By Kai Mascord

Kai kneeling down in front of football net

Hi I’m Kai, I’m 20 years old and I live with epidermolysis bullosa simplex, or EBS. EBS is the most common and can be the less severe form of EB, however it still has a huge effect on my life, including playing sports, and my passion: football.

My mum first noticed blisters on my feet when I was four months old whilst we were on holiday. Each year during the summer months, blisters kept appearing on my hands and feet, and cuts to my knees took a long time to heal. At 18 months, my mum consulted with our GP about the wounds appearing on my knees due to the time they took to heal and how much care and attention they needed to prevent infection. This started a lengthy process to the diagnosis of EB. Many trips back and forth to the doctors and they finally referred me to the New Cross Hospital to a dermatologist. It was this consultant that recognised it could be EB and referred me to the Birmingham Children’s Hospital. I was three at this point. 

On my first appointment they spoke to my mum about EB and what it was. She admits now she felt very overwhelmed and didn’t really understand EB until much later in my life and following hours of her own research. In 2006 when I was diagnosed and because of my age, they took a blood sample from my mum for genetic testing. It took a year to get the results after sending them to a lab in Scotland. This confirmed the diagnosis of EBS and a mutation in one of my keratin genes. In 2019, I had my own bloods sent for genetic testing to confirm my diagnosis (Things have come on so much since back in 2006, as this time my results only took 2 weeks).

I have two brothers; one living without EB and one who has EBS. I’m also aware that there is a 50% chance of me passing the mutation of the gene down if I have children.Kai playing football when he was younger

EB has made it difficult for me to be able to compete in sports over the years as I mainly get my blisters on my feet, because of this I struggle to run, and even walk, as the blisters make it very uncomfortable. To be able to compete in sports I must follow a strict regime of care and bandage and strap up my feet before competing in football matches to help maintain my performance during games. Following a game, I soak my feet in two types of cream and lance the blisters before dressing them to help with recovery. With matches at the weekend and training midweek, it is often the case that I play with multiple blisters on each foot due to the time frame and the skin not having time between to heal and grow back. Managing the pain and preventing any complications makes EB a daily struggle and can impact my day-to-day life meaning in the past I have missed out on social activities with friends and family.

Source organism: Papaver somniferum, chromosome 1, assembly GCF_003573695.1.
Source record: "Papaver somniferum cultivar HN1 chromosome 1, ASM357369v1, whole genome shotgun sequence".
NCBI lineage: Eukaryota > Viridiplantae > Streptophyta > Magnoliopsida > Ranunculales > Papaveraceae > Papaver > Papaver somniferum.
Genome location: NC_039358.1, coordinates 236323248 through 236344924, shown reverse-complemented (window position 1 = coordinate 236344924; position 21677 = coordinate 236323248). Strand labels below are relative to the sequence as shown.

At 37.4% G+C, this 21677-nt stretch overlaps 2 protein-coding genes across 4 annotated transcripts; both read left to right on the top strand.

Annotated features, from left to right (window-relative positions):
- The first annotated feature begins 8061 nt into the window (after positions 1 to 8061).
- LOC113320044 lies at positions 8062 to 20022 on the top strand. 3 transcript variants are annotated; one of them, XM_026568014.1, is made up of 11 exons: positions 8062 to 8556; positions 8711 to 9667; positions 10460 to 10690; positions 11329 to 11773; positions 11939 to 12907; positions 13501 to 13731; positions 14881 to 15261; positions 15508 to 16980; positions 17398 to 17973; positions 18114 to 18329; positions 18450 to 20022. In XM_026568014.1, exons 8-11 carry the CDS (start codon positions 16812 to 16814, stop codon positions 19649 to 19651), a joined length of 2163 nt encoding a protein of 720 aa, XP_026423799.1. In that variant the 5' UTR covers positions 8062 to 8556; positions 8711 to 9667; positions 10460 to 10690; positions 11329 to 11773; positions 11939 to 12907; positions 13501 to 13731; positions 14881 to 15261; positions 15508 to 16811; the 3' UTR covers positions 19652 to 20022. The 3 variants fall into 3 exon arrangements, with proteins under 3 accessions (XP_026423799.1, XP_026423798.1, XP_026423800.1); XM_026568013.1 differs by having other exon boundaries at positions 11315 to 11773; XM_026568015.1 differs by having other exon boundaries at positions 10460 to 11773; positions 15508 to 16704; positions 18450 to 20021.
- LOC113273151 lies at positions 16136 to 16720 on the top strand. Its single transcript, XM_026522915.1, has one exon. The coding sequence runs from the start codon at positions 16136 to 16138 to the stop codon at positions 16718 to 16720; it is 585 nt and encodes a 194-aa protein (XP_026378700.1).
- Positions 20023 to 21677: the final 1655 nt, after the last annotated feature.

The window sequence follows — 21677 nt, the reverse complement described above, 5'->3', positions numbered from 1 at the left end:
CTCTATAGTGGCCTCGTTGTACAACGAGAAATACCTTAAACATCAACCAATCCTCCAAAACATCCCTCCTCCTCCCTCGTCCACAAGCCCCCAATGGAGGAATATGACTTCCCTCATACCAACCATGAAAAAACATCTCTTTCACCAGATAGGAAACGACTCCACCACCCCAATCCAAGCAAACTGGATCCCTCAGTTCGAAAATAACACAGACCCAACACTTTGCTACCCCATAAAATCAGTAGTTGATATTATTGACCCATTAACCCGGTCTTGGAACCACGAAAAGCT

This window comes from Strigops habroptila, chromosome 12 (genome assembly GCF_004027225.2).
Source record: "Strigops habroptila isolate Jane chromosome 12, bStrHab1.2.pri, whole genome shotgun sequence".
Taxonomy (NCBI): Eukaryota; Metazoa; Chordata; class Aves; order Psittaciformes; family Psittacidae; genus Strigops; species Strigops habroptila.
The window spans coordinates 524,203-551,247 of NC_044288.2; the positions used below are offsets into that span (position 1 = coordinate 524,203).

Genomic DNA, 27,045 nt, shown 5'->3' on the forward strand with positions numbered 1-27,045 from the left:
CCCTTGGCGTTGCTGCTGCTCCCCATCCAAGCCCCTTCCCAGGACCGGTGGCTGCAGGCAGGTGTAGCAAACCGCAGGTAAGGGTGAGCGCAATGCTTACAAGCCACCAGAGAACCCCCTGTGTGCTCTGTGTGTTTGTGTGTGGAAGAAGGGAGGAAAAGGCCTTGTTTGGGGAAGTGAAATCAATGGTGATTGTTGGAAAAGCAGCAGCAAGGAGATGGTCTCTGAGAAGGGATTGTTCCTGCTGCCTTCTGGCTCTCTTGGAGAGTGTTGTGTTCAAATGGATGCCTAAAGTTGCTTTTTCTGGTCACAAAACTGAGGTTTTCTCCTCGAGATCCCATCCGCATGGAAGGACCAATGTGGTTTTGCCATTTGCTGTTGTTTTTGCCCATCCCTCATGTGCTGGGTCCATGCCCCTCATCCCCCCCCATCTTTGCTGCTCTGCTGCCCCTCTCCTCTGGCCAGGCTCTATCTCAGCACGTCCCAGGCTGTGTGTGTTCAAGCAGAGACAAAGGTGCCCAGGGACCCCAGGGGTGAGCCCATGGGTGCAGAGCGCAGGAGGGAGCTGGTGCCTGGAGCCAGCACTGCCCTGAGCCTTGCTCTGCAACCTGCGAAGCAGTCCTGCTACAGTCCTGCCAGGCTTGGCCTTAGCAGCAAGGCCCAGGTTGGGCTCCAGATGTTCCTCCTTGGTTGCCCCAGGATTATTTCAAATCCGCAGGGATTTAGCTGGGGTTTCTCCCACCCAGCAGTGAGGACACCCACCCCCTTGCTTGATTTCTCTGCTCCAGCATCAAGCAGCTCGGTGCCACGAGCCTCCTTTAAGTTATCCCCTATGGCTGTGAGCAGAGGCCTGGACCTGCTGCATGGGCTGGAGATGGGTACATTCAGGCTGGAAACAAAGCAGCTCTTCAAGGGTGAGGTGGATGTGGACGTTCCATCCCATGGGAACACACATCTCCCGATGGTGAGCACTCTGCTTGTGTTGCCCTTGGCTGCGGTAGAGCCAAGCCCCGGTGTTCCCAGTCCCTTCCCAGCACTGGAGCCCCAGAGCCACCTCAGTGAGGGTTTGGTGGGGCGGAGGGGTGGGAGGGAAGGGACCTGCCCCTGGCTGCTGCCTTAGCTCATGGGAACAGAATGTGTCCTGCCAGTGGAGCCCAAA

I have been very aware of my EB since a young age but haven’t always spoken about it to my peers. As a child and especially a teenager, you don’t want to be the one who is different, however schools, football coaches and friends have been very supportive. My family have been members of DEBRA since 2015 and as I have got older, DEBRA have played a key part providing informational materials for me to share with people. This has enabled them to be aware of not only what EB is, but how best to support me. It has given me confidence to make people aware of my EB.

Kai holding up Newport Town Football Club t-shirtDEBRA have also supported the family to enable us to spend quality time together and we have been to two of their holiday homes in Weymouth and Poole. These holidays not only enable us to spend the time as a family at a fraction of the price, but the accommodation is fully equipped for families living with EB. Ideal for both me and my 5-year-old brother who also has EBS.

EB is still something which so many people are unaware of. As people with EB know, there is currently no cure (I’m very excited about the new drug re-purposing trials going ahead) so caring for wounds, managing pain, and preventing new injuries is our way of life. I would like to raise awareness of EB and the wonderful work the DEBRA charity does.

DEBRA have kindly decided to help support me for my new opportunity at Newport Town Football Club which is an honour for me to represent them while playing football. Hopefully, I’ll be able to raise more awareness of EB and support for them, so that one day they can find the treatments and cures that the EB community desperately needs.

DEBRA’s community support team have helped Kai and his family by providing materials to help explain what EB is, how it can impact everyday life, and generally being an advocate for EB. As a DEBRA member, you can also gain access to our adapted holiday homes at discounted prices and support grants to access leisure activities and for specialist products that can help improve everyday living with EB.


The EB stories blog on the DEBRA UK website is a place for members of the EB community to share their lived experiences of EB. Whether they have EB themselves, care for someone living with EB, or work within a healthcare or research capacity related to EB. 

The views and experiences of the EB community expressed and shared through their EB stories blog posts are their own and do not necessarily represent the views of DEBRA UK.  DEBRA UK is not accountable for the opinions shared within the EB stories blog, and those opinions are of the individual member.